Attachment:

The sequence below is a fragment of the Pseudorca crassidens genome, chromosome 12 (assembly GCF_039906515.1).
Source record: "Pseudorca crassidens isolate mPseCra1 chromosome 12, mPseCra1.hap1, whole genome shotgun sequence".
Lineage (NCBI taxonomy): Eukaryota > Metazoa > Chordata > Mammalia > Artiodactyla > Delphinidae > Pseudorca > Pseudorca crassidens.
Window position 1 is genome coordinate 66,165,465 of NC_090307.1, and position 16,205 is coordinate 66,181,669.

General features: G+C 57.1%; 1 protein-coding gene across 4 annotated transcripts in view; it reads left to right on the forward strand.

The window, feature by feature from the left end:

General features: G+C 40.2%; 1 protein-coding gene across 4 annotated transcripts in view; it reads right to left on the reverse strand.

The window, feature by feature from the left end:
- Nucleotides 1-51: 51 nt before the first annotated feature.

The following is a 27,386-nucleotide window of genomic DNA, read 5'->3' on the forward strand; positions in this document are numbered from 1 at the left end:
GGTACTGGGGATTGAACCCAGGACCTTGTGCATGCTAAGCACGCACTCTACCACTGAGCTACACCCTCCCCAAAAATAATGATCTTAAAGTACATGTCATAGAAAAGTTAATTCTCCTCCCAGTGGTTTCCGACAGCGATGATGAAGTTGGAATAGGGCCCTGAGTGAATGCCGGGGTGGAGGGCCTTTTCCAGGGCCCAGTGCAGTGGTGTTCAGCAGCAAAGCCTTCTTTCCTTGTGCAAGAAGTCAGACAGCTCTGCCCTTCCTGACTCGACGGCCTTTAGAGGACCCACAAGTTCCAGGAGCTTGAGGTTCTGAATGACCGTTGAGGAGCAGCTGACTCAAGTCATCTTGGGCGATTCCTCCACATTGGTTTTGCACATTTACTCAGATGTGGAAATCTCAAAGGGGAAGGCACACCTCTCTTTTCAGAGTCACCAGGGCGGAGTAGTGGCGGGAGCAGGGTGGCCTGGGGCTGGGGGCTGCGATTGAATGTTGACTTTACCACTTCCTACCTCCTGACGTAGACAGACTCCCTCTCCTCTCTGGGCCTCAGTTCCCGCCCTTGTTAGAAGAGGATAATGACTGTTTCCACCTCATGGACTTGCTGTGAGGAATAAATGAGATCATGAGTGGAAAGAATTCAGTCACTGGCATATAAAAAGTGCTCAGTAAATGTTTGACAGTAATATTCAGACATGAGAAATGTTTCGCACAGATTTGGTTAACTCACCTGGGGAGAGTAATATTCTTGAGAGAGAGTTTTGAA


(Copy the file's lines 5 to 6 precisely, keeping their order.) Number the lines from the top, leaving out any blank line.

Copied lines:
General features: G+C 57.1%; 1 protein-coding gene across 4 annotated transcripts in view; it reads left to right on the forward strand.

The window, feature by feature from the left end: